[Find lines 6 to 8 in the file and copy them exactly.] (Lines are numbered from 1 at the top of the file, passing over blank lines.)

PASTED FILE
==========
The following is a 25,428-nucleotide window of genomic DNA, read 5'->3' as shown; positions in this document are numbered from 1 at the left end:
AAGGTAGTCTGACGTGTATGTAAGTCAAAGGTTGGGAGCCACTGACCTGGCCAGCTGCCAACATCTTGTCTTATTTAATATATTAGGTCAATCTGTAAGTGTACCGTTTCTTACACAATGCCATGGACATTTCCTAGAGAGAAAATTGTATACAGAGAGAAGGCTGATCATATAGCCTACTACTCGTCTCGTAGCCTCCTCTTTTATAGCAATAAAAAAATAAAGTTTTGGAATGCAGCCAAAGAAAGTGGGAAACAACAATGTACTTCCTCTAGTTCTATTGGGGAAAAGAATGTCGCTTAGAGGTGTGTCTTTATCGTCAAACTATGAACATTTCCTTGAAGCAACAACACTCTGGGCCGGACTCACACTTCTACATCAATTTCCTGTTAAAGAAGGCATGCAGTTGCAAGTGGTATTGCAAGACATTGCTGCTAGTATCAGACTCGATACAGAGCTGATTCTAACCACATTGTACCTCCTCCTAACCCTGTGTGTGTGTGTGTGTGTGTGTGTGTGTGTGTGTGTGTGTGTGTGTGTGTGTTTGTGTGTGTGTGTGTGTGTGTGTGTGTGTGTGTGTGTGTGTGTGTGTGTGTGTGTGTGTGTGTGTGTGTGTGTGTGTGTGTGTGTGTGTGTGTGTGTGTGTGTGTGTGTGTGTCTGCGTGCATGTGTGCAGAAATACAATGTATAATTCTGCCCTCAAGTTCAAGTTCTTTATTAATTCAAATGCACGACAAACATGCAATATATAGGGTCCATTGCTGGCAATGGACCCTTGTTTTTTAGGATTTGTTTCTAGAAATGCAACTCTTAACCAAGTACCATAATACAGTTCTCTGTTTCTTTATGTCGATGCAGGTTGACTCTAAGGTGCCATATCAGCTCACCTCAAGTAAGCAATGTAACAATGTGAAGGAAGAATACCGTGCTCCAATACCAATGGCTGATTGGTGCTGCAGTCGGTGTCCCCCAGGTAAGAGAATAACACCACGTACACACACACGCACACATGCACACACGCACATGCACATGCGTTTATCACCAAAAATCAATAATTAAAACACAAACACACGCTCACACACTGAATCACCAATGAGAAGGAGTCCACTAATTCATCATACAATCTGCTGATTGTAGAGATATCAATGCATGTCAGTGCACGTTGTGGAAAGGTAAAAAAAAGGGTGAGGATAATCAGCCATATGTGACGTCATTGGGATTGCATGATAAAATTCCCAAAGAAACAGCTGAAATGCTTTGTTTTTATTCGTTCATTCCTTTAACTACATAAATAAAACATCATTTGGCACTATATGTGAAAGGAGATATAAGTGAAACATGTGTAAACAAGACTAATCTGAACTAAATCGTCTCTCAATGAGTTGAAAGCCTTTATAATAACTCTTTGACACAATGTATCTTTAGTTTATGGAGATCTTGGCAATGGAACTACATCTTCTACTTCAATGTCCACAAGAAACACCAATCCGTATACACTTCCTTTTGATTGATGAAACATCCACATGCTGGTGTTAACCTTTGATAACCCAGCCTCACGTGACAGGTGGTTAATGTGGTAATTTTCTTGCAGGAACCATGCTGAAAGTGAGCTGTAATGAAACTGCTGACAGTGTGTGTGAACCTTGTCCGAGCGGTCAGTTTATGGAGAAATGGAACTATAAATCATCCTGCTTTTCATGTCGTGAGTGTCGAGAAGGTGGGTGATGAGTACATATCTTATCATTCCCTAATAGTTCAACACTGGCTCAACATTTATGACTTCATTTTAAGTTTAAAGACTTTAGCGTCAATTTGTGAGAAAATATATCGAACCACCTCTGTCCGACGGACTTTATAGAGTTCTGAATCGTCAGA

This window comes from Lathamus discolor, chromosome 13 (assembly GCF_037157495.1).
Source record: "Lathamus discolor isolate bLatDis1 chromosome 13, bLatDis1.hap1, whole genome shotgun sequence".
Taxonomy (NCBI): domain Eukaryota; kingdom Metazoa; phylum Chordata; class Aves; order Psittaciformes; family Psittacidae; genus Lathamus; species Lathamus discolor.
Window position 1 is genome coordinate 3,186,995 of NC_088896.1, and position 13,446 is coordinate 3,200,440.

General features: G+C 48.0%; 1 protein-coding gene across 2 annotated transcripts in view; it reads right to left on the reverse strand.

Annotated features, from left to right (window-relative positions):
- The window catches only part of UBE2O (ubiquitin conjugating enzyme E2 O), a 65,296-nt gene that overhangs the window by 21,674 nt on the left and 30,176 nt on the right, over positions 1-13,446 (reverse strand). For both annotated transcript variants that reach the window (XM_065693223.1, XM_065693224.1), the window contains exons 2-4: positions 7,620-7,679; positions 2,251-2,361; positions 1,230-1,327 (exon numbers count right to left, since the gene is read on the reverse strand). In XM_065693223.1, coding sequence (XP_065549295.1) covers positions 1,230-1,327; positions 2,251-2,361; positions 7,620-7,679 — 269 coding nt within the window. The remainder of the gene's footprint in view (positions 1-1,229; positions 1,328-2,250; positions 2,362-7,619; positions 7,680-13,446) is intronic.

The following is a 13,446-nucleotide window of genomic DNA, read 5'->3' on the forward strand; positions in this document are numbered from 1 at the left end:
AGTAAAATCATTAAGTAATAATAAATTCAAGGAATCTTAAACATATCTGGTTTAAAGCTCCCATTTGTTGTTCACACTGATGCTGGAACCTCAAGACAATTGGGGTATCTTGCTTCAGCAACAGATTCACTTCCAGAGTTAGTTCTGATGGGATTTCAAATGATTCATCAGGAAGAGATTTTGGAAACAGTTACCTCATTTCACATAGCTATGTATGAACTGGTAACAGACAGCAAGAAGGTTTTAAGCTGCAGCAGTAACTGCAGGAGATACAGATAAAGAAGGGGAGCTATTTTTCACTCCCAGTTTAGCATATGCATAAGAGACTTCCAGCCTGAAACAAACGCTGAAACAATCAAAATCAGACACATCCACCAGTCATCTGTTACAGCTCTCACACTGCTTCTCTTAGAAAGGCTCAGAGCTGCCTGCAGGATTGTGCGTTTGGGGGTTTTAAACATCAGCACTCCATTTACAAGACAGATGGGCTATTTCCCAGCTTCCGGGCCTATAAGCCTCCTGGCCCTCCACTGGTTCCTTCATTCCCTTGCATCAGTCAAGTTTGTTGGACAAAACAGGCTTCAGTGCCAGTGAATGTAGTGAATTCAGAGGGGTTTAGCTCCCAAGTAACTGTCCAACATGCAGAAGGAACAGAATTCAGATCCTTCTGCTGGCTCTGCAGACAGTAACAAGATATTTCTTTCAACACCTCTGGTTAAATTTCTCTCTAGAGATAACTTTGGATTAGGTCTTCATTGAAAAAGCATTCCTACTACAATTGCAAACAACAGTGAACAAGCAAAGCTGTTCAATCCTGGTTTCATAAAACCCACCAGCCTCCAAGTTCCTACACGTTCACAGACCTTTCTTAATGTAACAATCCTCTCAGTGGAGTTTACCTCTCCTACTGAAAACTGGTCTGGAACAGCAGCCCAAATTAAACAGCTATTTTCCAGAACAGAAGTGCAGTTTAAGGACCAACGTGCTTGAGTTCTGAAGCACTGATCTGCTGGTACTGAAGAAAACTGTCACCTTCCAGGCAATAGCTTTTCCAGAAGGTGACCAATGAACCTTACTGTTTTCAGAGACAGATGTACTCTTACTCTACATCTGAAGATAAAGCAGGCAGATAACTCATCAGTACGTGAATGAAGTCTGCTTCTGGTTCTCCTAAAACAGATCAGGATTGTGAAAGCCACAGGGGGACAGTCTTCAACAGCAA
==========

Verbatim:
Window position 1 is genome coordinate 3,186,995 of NC_088896.1, and position 13,446 is coordinate 3,200,440.

General features: G+C 48.0%; 1 protein-coding gene across 2 annotated transcripts in view; it reads right to left on the reverse strand.

Annotated features, from left to right (window-relative positions):